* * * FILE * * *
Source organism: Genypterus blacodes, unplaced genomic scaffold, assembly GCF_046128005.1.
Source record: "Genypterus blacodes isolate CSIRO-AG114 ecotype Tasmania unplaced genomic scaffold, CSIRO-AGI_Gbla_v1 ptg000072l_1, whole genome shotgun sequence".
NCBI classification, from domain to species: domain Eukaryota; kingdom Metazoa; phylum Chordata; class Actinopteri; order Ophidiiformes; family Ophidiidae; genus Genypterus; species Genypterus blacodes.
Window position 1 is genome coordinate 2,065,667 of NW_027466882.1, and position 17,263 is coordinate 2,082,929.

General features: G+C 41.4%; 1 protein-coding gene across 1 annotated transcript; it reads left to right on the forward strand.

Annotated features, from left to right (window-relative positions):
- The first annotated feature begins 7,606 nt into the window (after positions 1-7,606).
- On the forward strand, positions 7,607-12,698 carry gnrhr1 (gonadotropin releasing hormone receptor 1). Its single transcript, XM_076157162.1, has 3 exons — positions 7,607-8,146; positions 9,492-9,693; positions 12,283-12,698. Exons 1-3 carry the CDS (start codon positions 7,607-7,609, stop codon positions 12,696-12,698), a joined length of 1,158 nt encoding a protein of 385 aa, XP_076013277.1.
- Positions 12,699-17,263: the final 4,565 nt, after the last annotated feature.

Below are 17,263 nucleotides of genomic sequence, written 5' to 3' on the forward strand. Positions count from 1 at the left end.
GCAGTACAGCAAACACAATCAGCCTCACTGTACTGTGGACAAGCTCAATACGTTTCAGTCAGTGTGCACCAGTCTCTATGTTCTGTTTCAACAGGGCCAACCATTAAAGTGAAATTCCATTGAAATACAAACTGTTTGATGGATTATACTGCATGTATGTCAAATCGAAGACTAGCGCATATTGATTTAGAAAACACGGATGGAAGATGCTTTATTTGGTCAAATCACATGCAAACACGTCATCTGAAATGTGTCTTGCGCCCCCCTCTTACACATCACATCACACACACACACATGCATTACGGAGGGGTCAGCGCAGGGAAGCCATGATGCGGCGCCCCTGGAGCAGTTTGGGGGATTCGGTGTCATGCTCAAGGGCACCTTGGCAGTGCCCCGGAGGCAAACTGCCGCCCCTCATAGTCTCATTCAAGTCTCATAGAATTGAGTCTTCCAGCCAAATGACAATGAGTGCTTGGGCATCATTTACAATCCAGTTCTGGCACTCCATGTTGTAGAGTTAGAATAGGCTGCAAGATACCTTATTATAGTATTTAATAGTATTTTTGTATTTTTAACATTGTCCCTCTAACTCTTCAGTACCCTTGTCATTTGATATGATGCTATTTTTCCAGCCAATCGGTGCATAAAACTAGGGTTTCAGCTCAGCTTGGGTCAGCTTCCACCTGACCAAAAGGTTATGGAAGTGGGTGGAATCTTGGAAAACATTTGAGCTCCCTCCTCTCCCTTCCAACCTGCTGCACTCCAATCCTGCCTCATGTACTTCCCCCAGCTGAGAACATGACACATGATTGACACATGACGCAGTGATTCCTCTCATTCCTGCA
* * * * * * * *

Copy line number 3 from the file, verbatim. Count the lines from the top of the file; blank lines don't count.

NCBI classification, from domain to species: domain Eukaryota; kingdom Metazoa; phylum Chordata; class Actinopteri; order Ophidiiformes; family Ophidiidae; genus Genypterus; species Genypterus blacodes.